I packed my college life away. I put away all my notebooks, tests, old jobs and Cal sweatshirts. I put it all away in boxes, some still unpacked, cluttered and disorganized. I hit the road and drove down south, from the Bay to LA. My feelings were the only thing that I didn’t see fade away in my rear view mirror as I drove off. Along with the excitement of graduating and starting a new season in my life came a wave of anxiety and nervousness. This didn’t occur to me until my undergraduate college experience was out of hind sight, suddenly these feelings clouded the car. I felt a bit off balance and a little out of place.
When I moved back home and began to unpack some of my things, I felt this sudden pause on my life.
Even time passed in slow motion. From the intense pace of final exams and crazy commotion of graduation to going home and relaxing. Realizing that I had nothing to do seemed like a foreign concept. I was finally done. I had decided to take that first month off after graduation. I picked up a little guitar, lounged by the pool and spent my time divided between reading and watching Netflix. I had things lined up, of course, but not until the fall. While other friends immediately after graduation jumped into the workplace or flew across the world to travel, I was at home, waiting for my life to begin.
Then, life unpaused, hit play and then fast forwarded everything. What I quickly realized, as I began to panic, was that my life had already begun, and time was slipping through my fingers. My thoughts caught up with me. I needed to figure out what to do. I am the type that always kept busy and when I am not busy I feel like I am being left out, doing something wrong or falling behind. It took many conversations with my mom, my aunts, my uncles and my grandparents to convince me that I wasn’t behind, that I did have a plan and that I wasn’t a failure.
I was flooded with comments and words of encouragement of how proud my family was of me. But at the same time, I left UC Berkeley and my college life with a few loose ends: friends who were staying when I was leaving, clubs that I had loved (and still do), a stressful job, relationships that had only just begun and many relationships that had hardly had an ending. Those things, to me, felt like failures. All on top of the fact, that unlike many friends and peers that I know, I didn’t have a job. This lead to a great deal of anxiety and pressure, when in reality, I didn’t need those things in my life just yet.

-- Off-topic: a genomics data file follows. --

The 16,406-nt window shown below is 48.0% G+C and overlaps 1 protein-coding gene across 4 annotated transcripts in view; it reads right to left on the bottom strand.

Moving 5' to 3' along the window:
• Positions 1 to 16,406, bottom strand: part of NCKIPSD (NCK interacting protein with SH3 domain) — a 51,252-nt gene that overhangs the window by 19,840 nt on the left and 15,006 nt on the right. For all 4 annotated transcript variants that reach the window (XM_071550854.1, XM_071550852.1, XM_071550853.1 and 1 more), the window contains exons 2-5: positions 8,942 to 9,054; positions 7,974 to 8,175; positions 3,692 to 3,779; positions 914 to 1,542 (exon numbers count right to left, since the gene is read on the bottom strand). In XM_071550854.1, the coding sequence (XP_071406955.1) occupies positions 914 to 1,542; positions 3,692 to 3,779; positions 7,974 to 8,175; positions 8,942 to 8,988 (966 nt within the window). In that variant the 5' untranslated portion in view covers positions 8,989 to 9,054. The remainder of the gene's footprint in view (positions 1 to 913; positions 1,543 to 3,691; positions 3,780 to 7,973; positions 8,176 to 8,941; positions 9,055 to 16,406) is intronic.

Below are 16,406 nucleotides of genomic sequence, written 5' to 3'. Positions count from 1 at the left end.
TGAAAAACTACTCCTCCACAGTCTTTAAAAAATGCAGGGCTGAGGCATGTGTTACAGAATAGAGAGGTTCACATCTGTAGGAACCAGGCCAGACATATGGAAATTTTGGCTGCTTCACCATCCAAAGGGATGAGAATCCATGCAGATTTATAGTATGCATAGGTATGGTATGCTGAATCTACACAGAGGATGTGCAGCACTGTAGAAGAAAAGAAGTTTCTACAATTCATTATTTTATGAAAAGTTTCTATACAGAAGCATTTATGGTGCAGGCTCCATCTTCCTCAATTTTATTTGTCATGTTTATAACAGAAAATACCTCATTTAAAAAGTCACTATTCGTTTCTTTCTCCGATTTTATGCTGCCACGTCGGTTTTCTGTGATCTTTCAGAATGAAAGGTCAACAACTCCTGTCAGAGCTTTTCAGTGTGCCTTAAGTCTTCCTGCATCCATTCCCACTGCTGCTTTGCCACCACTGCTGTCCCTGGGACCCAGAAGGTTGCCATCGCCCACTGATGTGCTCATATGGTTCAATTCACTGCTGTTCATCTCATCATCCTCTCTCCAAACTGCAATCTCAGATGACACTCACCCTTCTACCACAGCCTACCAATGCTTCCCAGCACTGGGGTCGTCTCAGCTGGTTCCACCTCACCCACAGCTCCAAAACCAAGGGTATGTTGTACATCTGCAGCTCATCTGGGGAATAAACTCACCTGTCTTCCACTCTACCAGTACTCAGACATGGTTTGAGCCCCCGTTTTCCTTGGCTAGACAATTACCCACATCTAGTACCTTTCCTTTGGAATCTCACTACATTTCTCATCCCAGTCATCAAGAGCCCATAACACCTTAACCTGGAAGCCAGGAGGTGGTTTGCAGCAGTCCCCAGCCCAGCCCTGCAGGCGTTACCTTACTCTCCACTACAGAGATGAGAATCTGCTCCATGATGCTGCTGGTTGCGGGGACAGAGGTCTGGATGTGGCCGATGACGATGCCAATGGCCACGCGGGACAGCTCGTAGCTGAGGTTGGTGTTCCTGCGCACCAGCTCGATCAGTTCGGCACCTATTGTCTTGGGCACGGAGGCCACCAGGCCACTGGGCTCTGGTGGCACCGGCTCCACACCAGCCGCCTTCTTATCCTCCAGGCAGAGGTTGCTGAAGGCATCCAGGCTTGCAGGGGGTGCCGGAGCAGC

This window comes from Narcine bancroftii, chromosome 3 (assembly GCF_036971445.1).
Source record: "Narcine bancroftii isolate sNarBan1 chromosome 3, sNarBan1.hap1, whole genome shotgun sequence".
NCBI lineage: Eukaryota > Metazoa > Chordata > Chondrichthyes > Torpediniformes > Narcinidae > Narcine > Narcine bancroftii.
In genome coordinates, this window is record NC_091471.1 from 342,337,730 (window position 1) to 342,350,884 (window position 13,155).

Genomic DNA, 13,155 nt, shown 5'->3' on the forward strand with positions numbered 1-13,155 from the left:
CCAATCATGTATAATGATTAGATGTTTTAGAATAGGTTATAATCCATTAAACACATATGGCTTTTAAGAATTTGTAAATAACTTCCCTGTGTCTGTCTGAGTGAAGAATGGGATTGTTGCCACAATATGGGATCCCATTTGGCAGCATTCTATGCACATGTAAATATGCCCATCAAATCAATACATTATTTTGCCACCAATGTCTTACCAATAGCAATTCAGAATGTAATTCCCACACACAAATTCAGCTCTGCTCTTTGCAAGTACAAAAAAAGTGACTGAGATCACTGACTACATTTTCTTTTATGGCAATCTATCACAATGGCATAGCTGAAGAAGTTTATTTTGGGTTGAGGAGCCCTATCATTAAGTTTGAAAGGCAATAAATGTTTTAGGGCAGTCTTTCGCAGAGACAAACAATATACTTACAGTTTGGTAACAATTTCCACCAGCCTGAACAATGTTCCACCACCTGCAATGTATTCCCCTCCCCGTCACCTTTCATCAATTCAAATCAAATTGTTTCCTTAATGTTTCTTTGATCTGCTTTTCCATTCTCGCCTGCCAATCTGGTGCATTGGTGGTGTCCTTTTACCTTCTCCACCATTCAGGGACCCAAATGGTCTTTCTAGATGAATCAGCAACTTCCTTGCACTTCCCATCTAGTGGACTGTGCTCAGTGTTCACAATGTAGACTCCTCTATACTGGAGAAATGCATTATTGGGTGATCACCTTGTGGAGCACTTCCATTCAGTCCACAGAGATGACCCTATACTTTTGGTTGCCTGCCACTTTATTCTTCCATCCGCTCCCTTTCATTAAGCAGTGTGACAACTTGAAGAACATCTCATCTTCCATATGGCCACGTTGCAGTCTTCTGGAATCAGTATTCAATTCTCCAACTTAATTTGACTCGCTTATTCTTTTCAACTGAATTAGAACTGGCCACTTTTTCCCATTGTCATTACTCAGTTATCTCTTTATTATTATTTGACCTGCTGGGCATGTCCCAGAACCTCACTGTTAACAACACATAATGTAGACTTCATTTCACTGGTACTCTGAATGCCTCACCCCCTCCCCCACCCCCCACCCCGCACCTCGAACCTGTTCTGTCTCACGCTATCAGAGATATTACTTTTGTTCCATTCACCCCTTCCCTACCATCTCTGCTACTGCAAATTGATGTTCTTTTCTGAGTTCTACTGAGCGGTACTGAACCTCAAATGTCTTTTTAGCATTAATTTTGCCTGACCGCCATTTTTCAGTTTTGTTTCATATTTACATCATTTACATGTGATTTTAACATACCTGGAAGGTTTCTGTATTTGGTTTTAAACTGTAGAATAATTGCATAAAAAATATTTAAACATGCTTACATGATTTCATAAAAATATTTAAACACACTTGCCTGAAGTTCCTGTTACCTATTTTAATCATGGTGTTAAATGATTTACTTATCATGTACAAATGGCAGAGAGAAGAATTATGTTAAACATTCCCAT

Thankfully, I wasn’t left standing with empty hands. I had writing internships. I had family. I had programs that I would get involved in later in the summer, but I still felt like I wasn’t doing enough. Now, after having done two programs, had meetings, various phone call meetings with my parents, I am left spinning. The summer has ended and on the brink of fall, I am still in transition: out of college, out of the internships, out of hotel rooms, out of programs and offices. This time, I now realize, is about giving myself time. Letting myself explore. Find out what I want to do and what I need to do in order to really understand who I am, to give me, myself and I some room to breathe.
Don’t get me wrong, being a recent college graduate comes with a lot of perks. It’s what I had been looking forward to from the very beginning of my senior year. Being able to walk across the stage, receive my diploma and say that “I did it!” was a huge milestone and a huge accomplishment.
As freshmen, sophomores and juniors, we think a lot about life after college: what we will be, what we will do and where we will live. But for a lot of us, we get so caught up in graduating that we don’t think about what life after college will feel like.
I didn’t think that after graduation I would feel so exhausted, relieved and ready to go. I was ready to move on to the next thing but, to my dismay, that next thing didn’t come for about a month. For that first month out of college, I was lonely and anxious trying to figure out what my next step was because, unlike a lot of people I know, I didn’t know. I didn’t know what I wanted to do. I didn’t know where I would fit out there in the real world.
Failure, disappointment and even shame can creep up on you in so many ways, especially post grad. It is important that, as fresh college graduates, we recognize that those thoughts and feelings do not represent truth. What is true is that we have done everything that we can and have prepared to the best of our ability for the real world. Your failures are not your truth. Failures are simply (here comes the super cliché part) learning experiences.
And to future college grads: that is okay. We may not know what we want to do or who we want to become, and we may fail and flail along the way but that’s okay. We all operate according to our own timeline. “You’re in your own time zone. You are not late. You are not early. You are very much on time.”
I am here to say that coming out of college and not having a job or a five-year plan is okay. Just having internships and part-time jobs is good enough. Don’t give up on the dream because the dream is coming.